Making your mind and yourself your best friend rather than your worst enemy

Apr 30, 2013 Making your mind and yourself your best friend rather than your worst enemy

Since last summer, I continue my role coordinating the monthly gatherings of the D.C.-area Contemplative Law Group. What difference exists between meditating with lawyers rather than with a group that is not limited to lawyers? For me, it reminds me that we are all connected, and to stop calling any prosecutor a persecutor, to stop vilifying any cop, and to stop calling any judge a fascist. There is no "out there" for the mind; for me to see myself as separate from my opponents is for me to separate me from myself, and thus to weaken myself as a person and advocate.

For plenty of lawyers and others, mindfulness practice is a great alternative to the significant level of alcohol, drug, and other self-abuse among lawyers. Good diet, rest and exercise are also important.

Our Contemplative Law Group meets the last Tuesday of each month at 7:00 p.m., currently at Bua restaurant, which is likely to change soon to a quieter locale, after we lost our previous quiet top floor of a restaurant that then has undergone long-term renovation work.

Tonight, a new attendee joined us who led meditation, invited on the spot to do so. He is an associate practicing such work as international trade at a large corporate law firm; one of his teacher is in Nepal. This man claimed to have had limited experience leading meditation, and then proceeded to lead a great meditation session as if he had been leading them for years, reminding us to ignore the noise around us, return to our breath when our mind wanders, and not to fight against our mind wandering. It will happen.

Our meditation leader underlined that our mind can be our best friend or our worst enemy. I looked up that concept, to see that it is addressed in chapter six of the Bhagavad Gita. Meditation and other mindfulness practices are a great way to tame and control the mind.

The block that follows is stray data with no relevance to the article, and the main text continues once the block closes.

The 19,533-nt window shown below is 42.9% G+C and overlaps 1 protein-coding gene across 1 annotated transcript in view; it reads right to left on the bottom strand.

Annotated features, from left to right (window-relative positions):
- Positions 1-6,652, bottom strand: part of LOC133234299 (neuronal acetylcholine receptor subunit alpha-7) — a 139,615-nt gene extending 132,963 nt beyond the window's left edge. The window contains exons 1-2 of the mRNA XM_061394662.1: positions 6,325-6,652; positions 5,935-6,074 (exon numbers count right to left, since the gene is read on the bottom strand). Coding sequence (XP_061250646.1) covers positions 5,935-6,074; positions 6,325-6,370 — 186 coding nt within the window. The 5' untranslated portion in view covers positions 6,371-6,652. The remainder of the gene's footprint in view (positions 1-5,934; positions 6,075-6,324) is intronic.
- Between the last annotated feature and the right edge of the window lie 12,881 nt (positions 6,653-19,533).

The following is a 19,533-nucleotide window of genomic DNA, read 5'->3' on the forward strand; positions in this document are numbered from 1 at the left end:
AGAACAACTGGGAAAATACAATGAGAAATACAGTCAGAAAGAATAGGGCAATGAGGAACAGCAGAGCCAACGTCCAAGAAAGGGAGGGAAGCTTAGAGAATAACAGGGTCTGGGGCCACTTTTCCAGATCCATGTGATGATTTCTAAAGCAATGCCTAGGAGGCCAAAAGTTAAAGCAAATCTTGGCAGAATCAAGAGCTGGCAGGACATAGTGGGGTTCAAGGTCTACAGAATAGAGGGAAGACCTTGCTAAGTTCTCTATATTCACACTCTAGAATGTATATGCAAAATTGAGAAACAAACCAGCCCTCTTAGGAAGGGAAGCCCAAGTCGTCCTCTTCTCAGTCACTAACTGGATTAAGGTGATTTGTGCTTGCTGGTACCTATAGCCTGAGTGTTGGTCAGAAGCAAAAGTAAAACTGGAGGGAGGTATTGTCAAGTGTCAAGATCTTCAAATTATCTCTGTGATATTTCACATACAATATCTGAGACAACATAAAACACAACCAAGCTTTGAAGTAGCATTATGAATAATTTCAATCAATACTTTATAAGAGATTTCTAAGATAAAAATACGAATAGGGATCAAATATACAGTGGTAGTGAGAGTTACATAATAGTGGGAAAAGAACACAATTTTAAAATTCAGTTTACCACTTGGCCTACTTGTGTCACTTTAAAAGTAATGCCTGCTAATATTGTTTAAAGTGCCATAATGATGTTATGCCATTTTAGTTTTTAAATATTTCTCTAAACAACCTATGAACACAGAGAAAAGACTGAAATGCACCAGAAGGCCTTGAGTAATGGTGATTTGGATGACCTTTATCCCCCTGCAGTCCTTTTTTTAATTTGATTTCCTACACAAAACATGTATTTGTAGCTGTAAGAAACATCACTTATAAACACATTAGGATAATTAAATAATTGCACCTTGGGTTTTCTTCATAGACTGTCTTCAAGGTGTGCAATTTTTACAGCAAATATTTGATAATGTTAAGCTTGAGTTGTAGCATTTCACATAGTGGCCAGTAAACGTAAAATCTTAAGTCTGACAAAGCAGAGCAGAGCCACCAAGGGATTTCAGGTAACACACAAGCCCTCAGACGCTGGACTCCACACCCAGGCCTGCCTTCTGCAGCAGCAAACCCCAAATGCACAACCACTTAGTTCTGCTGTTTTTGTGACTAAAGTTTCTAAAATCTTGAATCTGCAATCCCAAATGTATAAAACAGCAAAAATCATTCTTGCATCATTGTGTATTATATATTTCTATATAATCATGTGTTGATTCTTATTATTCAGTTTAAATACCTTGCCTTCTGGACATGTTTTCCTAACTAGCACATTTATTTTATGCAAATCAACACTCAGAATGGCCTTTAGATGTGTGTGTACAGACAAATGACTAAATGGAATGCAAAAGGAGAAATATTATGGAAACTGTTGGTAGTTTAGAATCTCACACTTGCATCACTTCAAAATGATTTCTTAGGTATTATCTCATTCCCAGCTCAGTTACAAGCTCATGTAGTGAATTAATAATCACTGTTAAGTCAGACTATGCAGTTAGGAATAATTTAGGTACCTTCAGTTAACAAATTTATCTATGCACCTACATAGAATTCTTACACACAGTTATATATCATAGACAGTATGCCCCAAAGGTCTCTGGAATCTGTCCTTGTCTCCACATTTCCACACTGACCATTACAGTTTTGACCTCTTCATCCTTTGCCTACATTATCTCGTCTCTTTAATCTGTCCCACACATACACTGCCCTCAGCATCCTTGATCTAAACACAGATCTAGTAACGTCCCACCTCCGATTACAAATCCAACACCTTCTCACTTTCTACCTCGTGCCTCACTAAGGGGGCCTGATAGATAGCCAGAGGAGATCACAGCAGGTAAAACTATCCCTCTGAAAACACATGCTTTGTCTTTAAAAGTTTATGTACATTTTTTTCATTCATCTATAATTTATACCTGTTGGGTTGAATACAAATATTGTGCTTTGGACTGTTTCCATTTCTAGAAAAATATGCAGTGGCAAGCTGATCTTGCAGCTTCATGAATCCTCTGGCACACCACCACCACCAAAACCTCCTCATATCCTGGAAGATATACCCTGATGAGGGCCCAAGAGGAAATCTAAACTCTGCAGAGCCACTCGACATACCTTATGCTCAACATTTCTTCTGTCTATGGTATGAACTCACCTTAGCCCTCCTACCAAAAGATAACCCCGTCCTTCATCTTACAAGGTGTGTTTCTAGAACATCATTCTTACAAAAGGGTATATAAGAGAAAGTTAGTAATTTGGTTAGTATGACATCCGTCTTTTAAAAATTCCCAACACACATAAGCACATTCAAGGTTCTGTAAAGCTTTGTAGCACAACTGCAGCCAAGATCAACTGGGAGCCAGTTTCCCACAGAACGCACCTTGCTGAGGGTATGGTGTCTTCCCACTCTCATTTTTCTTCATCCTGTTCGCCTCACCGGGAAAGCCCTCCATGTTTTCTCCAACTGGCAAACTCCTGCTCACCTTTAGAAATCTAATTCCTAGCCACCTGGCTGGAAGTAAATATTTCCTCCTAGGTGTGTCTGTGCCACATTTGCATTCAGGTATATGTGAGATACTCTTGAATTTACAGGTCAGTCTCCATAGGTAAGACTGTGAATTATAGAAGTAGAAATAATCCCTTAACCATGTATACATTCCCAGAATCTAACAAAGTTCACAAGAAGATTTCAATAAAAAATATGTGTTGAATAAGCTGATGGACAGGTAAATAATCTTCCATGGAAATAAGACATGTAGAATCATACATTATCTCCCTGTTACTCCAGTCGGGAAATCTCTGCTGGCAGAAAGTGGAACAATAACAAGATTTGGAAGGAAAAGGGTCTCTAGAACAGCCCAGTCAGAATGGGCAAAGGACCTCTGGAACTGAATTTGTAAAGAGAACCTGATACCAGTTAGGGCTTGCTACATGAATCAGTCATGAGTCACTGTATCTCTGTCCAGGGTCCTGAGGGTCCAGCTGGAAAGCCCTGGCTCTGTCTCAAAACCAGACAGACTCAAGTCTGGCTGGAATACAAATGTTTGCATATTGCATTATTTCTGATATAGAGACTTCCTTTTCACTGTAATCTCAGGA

Our mediation leader also said we are not our minds. I think someone else added that we are not our bodies, either. That sounds like a good conversation late at night on a desolate mountaintop, among other places. He also spoke of meditators who are able to get to the level of taking only one breath per minute, and said that taking fewer breaths contributes to longer life.

In taijiquan, we focus on placing our mind in our dantien, an area in the abdomen where the ch’i is stored. A key is to achieve the power of zero, rather than chasing after or reacting to — as opposed to engaging, which is essential — forces and circumstances outside of us.

Mindfulness and meditation are more mainstream now than ever. We have come to the point that law firms, other organizations, and everyone else should see a lunchtime meditation gathering in the office conference room as no more unusual nor weird than the organization’s weekly happy hour or brown bag lunch discussion. I’ll om to that.

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